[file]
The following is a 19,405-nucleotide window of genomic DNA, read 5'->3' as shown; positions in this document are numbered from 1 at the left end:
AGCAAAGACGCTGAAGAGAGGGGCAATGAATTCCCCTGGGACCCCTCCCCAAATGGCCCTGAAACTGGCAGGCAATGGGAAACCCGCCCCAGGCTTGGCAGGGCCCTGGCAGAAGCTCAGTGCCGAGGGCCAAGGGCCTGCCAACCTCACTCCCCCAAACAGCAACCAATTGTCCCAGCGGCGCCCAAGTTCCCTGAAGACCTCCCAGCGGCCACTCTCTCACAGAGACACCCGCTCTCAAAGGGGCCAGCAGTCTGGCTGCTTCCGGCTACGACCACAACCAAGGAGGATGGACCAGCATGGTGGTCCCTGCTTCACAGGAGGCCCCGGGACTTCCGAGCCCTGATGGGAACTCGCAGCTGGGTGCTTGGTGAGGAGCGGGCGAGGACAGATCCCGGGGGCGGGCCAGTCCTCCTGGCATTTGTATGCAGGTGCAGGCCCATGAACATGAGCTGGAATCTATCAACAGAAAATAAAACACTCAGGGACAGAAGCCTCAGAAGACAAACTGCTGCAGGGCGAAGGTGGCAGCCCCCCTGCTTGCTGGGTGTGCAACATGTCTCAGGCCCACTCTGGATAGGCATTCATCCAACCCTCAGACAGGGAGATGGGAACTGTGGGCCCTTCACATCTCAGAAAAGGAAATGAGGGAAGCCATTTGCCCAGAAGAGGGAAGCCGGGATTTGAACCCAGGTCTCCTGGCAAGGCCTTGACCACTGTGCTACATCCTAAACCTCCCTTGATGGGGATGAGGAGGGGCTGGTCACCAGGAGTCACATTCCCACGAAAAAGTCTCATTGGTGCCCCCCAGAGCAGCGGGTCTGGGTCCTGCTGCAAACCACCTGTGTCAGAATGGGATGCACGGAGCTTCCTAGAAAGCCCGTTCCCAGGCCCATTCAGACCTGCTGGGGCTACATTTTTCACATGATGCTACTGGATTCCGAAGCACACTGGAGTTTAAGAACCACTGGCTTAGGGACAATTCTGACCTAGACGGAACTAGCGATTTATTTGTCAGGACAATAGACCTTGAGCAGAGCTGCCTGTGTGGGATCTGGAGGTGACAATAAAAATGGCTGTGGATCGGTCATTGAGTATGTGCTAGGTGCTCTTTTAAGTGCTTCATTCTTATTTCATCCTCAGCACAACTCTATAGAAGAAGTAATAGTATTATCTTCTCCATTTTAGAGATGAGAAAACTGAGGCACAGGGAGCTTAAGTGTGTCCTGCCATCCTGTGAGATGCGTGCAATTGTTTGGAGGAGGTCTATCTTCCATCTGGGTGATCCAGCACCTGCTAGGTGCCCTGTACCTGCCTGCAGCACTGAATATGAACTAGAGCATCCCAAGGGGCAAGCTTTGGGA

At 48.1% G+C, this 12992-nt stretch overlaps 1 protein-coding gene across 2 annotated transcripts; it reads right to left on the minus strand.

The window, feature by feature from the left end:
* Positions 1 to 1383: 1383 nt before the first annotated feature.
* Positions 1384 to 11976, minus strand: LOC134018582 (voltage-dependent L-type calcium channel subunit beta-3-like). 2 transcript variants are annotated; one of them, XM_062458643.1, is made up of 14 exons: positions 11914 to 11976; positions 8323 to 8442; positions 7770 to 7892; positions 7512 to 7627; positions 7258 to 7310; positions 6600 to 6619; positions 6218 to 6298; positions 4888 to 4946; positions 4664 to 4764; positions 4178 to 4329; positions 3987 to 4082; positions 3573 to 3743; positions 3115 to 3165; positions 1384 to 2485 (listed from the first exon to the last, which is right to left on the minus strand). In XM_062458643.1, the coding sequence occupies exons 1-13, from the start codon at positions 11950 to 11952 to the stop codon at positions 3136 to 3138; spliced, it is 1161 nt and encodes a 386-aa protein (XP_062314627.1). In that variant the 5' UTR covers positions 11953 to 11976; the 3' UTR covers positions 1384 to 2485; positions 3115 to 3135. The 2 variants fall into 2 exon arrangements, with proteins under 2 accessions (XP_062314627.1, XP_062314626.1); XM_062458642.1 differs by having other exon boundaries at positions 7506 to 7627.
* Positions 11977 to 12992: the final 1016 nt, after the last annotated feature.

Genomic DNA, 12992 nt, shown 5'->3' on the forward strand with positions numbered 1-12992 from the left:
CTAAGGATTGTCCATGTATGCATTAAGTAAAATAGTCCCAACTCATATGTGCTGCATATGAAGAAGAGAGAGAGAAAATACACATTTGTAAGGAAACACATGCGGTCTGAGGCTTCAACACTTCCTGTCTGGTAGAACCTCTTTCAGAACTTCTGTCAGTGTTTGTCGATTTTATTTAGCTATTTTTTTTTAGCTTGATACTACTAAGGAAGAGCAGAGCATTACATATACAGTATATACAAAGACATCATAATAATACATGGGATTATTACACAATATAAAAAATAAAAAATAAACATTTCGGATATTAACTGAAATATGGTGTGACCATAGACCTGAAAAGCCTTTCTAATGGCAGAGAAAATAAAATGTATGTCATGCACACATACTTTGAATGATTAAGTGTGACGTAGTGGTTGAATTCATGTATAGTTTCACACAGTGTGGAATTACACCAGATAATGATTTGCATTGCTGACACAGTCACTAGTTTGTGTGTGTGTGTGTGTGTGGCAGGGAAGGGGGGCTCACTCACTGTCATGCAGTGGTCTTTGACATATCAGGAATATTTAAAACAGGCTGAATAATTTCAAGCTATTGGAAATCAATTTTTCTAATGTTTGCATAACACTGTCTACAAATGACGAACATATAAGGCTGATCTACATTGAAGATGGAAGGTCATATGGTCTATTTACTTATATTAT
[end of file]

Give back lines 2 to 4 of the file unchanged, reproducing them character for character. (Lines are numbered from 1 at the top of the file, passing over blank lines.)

AGCAAAGACGCTGAAGAGAGGGGCAATGAATTCCCCTGGGACCCCTCCCCAAATGGCCCTGAAACTGGCAGGCAATGGGAAACCCGCCCCAGGCTTGGCAGGGCCCTGGCAGAAGCTCAGTGCCGAGGGCCAAGGGCCTGCCAACCTCACTCCCCCAAACAGCAACCAATTGTCCCAGCGGCGCCCAAGTTCCCTGAAGACCTCCCAGCGGCCACTCTCTCACAGAGACACCCGCTCTCAAAGGGGCCAGCAGTCTGGCTGCTTCCGGCTACGACCACAACCAAGGAGGATGGACCAGCATGGTGGTCCCTGCTTCACAGGAGGCCCCGGGACTTCCGAGCCCTGATGGGAACTCGCAGCTGGGTGCTTGGTGAGGAGCGGGCGAGGACAGATCCCGGGGGCGGGCCAGTCCTCCTGGCATTTGTATGCAGGTGCAGGCCCATGAACATGAGCTGGAATCTATCAACAGAAAATAAAACACTCAGGGACAGAAGCCTCAGAAGACAAACTGCTGCAGGGCGAAGGTGGCAGCCCCCCTGCTTGCTGGGTGTGCAACATGTCTCAGGCCCACTCTGGATAGGCATTCATCCAACCCTCAGACAGGGAGATGGGAACTGTGGGCCCTTCACATCTCAGAAAAGGAAATGAGGGAAGCCATTTGCCCAGAAGAGGGAAGCCGGGATTTGAACCCAGGTCTCCTGGCAAGGCCTTGACCACTGTGCTACATCCTAAACCTCCCTTGATGGGGATGAGGAGGGGCTGGTCACCAGGAGTCACATTCCCACGAAAAAGTCTCATTGGTGCCCCCCAGAGCAGCGGGTCTGGGTCCTGCTGCAAACCACCTGTGTCAGAATGGGATGCACGGAGCTTCCTAGAAAGCCCGTTCCCAGGCCCATTCAGACCTGCTGGGGCTACATTTTTCACATGATGCTACTGGATTCCGAAGCACACTGGAGTTTAAGAACCACTGGCTTAGGGACAATTCTGACCTAGACGGAACTAGCGATTTATTTGTCAGGACAATAGACCTTGAGCAGAGCTGCCTGTGTGGGATCTGGAGGTGACAATAAAAATGGCTGTGGATCGGTCATTGAGTATGTGCTAGGTGCTCTTTTAAGTGCTTCATTCTTATTTCATCCTCAGCACAACTCTATAGAAGAAGTAATAGTATTATCTTCTCCATTTTAGAGATGAGAAAACTGAGGCACAGGGAGCTTAAGTGTGTCCTGCCATCCTGTGAGATGCGTGCAATTGTTTGGAGGAGGTCTATCTTCCATCTGGGTGATCCAGCACCTGCTAGGTGCCCTGTACCTGCCTGCAGCACTGAATATGAACTAGAGCATCCCAAGGGGCAAGCTTTGGGA

At 48.1% G+C, this 12992-nt stretch overlaps 1 protein-coding gene across 2 annotated transcripts; it reads right to left on the minus strand.

The window, feature by feature from the left end: